Saturday, July 25, 2009

Chile A Country A People

The experience in Chile was a once in life time event, complete with breath taking vistas, fantastic meals, unique and educating site visits and last but certainly not least outstanding Cohort Companionship. Although customer service culturally was not a strong point the people themselves had a warm and welcoming appeal that I was pleased to encounter. Santiago itself felt like a small town of just 6 million people whether it was the chants of Obama in the Mercado Central or the unsolicited directions on the way to Bella Vista to the Brief safety instructions by good Samaritans it was a place in which I always felt welcome and would be pleased to return. Selected are a few shots of the Chilean people living, working, playing and enjoying their great city.

Thursday, July 23, 2009

Crystal Lagoons

Our fourth company visit took us back to the Pacific Coast to a Chilean vacation destination called San Alfonso del mar, home of--as of this writing-- the largest swimming pool on Earth. The pool, or more accurately man-made lagoon, is the dream of biochemist turned real-estate developer Fernando Fischmann. Fischmann's dream was to transform property on the cold, turbulent, Penguin-inhabited Chilean coast into a vacation hot-spot by replicating a tropical landscape complete with crystal water, white sand and palm trees.

Fischmann's first stab failed; the massive lagoon held dark, murky water. Fischmann hired consultants from around the world but none could solve his problem. So Fischmann dusted off his old textbooks, and despite being told it couldn't be done, he went to work. Five years later yielded a breakthrough, followed by five more years of fine-tuning and perfecting. And now--somehow--Fischmann holds the secret... the intellectual property that can turn low-value land into prime real estate... the ability to turn sea, river or swamp water into water that's crystal clear, filling massive man-made lagoons.

The visit to Crystal Lagoons created great enthusiasm amongst our class, commencing with roughly half of us waiting to speak to Fischmann, the humble, admired founder and entrepreneur. Unlike other visited companies, Crystal Lagoons had the vibe of a business about to take off. Our class can appreciate the simple genius of Fischmann's franchise-like business concept, whereby revenue is generated as percentage-based fees from the sale of real-estate on properties featuring Fischmann's creation. Fischmann's company sits in infancy. It will be interesting to watch his current Dubai project come to fruition, and to see how his business concepts and plans evolve.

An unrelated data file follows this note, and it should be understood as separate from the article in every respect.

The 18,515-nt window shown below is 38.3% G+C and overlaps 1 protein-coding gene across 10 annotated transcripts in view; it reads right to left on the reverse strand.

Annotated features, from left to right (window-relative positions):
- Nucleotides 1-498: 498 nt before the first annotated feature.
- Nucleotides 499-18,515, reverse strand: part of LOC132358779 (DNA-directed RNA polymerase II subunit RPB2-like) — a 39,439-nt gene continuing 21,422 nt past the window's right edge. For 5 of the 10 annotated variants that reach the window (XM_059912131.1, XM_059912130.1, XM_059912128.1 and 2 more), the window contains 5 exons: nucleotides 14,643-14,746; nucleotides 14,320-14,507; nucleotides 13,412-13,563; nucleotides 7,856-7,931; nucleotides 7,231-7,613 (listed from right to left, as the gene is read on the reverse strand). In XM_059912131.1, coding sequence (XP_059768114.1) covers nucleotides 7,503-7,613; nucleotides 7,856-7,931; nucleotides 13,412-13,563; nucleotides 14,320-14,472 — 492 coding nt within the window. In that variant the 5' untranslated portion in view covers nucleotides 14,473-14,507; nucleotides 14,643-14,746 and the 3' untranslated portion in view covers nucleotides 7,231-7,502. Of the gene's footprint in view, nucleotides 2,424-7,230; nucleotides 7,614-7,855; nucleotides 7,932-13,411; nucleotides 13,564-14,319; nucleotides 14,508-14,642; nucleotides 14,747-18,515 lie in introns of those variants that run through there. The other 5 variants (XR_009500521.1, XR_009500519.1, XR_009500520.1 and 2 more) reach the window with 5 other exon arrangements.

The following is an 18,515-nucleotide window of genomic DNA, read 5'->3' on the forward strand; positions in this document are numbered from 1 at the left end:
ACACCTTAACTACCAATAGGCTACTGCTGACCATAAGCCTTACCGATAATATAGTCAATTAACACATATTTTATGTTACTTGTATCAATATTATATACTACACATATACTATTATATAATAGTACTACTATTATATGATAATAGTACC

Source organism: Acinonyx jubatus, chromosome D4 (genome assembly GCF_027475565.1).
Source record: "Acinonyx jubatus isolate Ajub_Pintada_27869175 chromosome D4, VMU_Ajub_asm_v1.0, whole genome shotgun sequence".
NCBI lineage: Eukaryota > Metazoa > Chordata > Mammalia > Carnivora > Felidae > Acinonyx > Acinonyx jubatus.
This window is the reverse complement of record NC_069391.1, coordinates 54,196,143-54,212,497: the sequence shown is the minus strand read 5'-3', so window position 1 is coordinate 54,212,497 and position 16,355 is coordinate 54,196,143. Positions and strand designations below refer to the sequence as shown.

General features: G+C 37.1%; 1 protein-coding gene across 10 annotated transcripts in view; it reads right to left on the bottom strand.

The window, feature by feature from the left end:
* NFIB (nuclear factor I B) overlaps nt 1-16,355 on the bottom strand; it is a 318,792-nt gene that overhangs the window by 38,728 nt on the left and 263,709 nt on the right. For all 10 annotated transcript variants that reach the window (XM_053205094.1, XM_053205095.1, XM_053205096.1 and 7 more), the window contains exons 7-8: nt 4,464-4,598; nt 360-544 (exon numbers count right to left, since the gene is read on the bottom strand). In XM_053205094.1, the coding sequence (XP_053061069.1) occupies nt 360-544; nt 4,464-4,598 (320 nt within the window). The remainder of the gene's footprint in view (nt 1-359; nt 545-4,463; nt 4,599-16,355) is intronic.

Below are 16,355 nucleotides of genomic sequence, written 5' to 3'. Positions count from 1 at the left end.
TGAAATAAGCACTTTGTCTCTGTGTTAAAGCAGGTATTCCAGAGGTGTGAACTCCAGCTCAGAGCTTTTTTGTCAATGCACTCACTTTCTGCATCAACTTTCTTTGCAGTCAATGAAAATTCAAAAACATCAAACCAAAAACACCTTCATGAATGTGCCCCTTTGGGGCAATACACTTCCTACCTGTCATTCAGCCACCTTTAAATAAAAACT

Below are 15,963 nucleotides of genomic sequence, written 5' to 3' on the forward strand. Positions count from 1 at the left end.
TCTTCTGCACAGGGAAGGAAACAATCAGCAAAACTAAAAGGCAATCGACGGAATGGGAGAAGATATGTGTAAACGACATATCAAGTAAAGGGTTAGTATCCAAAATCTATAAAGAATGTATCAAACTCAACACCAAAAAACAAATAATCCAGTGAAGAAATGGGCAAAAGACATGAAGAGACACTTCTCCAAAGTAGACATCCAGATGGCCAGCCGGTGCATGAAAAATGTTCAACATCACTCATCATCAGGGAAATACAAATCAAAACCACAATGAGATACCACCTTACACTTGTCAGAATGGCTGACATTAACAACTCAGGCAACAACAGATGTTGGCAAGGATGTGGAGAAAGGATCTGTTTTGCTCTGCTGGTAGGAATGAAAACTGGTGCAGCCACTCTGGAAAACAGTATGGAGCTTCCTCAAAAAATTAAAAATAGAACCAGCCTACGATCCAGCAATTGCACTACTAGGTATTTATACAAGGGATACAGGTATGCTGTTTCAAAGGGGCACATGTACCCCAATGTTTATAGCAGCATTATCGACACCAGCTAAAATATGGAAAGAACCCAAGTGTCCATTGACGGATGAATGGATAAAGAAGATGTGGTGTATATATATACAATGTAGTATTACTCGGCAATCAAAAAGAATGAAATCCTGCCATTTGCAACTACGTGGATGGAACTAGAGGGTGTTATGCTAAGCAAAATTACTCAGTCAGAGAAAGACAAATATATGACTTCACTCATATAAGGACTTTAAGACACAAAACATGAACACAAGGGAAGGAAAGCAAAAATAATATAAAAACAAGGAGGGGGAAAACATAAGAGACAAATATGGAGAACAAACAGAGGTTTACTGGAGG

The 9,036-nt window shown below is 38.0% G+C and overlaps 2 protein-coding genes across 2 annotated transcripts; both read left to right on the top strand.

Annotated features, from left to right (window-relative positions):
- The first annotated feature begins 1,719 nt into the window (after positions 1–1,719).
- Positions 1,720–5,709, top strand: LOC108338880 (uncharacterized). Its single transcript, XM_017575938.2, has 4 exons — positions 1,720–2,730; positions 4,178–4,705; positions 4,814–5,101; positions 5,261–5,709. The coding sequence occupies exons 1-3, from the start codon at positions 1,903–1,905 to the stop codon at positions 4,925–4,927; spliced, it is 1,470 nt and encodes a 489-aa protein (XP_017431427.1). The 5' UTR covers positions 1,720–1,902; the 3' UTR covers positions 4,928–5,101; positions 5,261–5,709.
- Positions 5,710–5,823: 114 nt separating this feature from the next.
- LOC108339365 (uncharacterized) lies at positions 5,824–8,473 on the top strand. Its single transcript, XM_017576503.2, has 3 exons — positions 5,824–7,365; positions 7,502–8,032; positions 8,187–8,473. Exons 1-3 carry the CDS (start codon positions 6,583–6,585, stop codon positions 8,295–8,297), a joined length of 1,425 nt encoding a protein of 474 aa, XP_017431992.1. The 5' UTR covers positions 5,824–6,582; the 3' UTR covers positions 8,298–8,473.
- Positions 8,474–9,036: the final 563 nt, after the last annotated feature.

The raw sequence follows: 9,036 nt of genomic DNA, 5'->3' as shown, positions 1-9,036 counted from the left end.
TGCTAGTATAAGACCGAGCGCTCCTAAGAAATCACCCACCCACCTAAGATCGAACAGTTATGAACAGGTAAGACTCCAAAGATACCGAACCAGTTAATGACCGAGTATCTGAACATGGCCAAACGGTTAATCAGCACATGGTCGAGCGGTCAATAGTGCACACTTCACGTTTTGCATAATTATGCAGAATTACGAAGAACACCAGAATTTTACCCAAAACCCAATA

Fischmann admitted he is overwhelmed by the immediate success of his creation. Ironically, he's grateful for the global economic downturn, as he feels it will allow him to keep up with demand until he's better positioned for growth. Fischmann believes he must move central operations out of Chile, which he considers too remote a location to run his global business. He will need to bolster his small staff. Additionally, he mentioned taking on a CEO--perhaps himself--to manage growth and development, and turn his cash cow into a global star.

We were happy to meet an entrepreneur from Chile, an individual with raw ambition who commands the concept of added value, who seems to have found the optimum revenue generating strategy through franchising, and who brings to market a low-cost, first-mover concept and experience.

Trip to the Sewell mining town and the copper mine

Thursday a few of us went to the copper mine tour and to the old abandoned mining town of Sewell. The trip had a great start as we began driving up into the Andes mountains and eventually started to see the copper mine that was located deep in the mountains. It was amazing to see the copper mine and the infrastructure which was built and placed in such an inaccessable place in the world. All of the roads were carved right into the sides of the mountains with the sole purpose of accessing this huge copper mine.

The day began with a nice tour of the old mining town of Sewell and ended with a trip into the actual working copper mine. The entire trip gave me a deeper respect to the world's use of copper and how humans have gone to great lengths to providethe world's growing need for raw materials.

Got To Go... Got To Go Right Now

Bring your pesos with you and leave your credit cards at home.

Bargain Hunters

Our travel seekers exploring the City on their own for some last minute shopping stopped for a quick picture from the “Plaza De Armas” train station.

Dinning after a long day of shopping...

and still have time to see the "Arts"

Wednesday, July 22, 2009

World's Best Bathroon

Yes....I did take a picture of a bathroom. A great addition to the Chilean folklore dance show we attended.

Concha y Toro

Friday we visited Concha y Toro winery and it was a great way to finish out the trip to Chile. It was exciting to see where the legend of Casillero del Diablo was born and learn how the brand has expanded and established itself as one of the world's top wine brands. I hope everyone got a taste of the Casillero del Diablo sparkling wine. Aways a great way to finish out a wine tasting!